Thursday, February 16, 2006

Hemingway's influence on Chaucer

An old English professor of mine (in many ways: it was a long time ago, he was fairly old, and I also had him for Old English, the language) once said he had the shortest PhD thesis of his university, titled "Hemingway's Influence On Chaucer."

Under post-modernism all things come to pass. In a typically brilliant and confusing essay, Borges in Kafka and his Precursors notes that time runs backwards as well. After listing a series of oddities that he feels somehow might have influenced Kafka, Borges notes this:
If I am not mistaken, the heterogeneous pieces I have enumerated resemble Kafka; if I am not mistaken, not all of them resemble each other. The second fact is more significant. In each of these texts we find Kafka's idiosyncrasy to a greater or lesser degree, but if Kafka had never written a line, we would not perceive this quality; in other words, it would not exist. The poem "Fears and Scruples" by Browning foretells Kafka's work, but our reading of Kafka perceptibly sharpens and deflects our reading of the poem. Browning did not read it as we do now. In the critic's vocabulary, the word "precursor" is indispensable, but it should be cleansed of all connotations of polemics or rivalry. The fact is that every writer creates his own precursors. His work modifies our conception of the past, as it will modify the future.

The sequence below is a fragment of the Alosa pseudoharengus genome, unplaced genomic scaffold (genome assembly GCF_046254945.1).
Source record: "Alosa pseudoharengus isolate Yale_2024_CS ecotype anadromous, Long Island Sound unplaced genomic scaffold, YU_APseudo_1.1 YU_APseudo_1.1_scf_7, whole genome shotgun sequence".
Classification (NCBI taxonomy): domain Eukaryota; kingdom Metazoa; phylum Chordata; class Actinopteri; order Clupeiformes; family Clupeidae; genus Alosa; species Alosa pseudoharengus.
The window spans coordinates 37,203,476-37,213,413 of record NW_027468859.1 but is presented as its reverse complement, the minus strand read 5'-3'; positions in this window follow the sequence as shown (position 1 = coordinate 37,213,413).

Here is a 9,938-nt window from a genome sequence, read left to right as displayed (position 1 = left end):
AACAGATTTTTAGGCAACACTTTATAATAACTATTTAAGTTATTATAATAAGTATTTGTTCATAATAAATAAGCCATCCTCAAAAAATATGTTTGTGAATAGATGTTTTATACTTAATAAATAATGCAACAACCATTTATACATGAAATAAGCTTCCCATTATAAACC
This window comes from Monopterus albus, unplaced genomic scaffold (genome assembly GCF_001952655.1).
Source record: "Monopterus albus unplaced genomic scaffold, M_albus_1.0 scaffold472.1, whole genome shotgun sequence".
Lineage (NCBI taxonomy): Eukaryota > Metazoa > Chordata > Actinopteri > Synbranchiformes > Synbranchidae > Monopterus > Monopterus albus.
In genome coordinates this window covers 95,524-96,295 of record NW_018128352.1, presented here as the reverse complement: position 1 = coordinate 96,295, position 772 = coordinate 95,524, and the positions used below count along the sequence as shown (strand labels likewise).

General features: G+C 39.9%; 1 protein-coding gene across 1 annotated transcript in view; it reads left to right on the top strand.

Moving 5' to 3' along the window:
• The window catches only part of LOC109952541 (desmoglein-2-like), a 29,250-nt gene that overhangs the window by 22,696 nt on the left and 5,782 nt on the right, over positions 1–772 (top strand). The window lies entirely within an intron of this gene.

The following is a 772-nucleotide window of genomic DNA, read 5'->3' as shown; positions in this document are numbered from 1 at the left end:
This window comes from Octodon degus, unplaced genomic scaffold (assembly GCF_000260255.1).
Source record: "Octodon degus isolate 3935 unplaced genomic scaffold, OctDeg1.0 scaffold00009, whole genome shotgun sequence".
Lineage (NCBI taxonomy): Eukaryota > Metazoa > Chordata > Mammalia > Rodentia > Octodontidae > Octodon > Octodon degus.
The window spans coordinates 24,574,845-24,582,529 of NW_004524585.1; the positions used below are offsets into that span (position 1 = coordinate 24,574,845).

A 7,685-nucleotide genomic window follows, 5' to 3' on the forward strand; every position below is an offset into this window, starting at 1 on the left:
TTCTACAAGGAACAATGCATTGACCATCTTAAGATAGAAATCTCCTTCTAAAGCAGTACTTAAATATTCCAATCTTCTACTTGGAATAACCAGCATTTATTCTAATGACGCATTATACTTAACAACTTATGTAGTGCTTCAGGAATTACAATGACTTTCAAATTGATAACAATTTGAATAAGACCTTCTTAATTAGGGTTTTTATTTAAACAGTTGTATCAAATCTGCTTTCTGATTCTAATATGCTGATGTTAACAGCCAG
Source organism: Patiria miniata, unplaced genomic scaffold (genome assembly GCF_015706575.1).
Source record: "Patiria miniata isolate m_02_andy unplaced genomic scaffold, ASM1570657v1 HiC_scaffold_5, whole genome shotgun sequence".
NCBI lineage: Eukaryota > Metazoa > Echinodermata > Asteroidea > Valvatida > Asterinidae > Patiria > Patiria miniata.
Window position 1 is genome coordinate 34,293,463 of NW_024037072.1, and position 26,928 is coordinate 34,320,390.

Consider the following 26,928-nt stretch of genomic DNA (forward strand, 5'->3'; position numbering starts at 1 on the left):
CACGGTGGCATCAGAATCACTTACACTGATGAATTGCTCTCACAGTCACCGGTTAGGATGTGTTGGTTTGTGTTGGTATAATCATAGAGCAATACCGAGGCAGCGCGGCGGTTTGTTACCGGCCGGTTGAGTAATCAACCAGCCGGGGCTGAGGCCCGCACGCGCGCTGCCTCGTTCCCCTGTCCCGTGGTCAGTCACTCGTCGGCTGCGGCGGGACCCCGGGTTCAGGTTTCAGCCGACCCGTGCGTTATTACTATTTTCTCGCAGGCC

On this subject he cites T.S. Eliot, Points of View (1941), pp. 25-26. I'll be looking this up soon. I love this overall image. I found E.M. Forster's discussion in Aspects of the Novel of fiction as a conversation in a room, with all writers writing simultaneously, to be immensely powerful. Perhaps Borges's reversal of time is even more illuminating than simultaneity.

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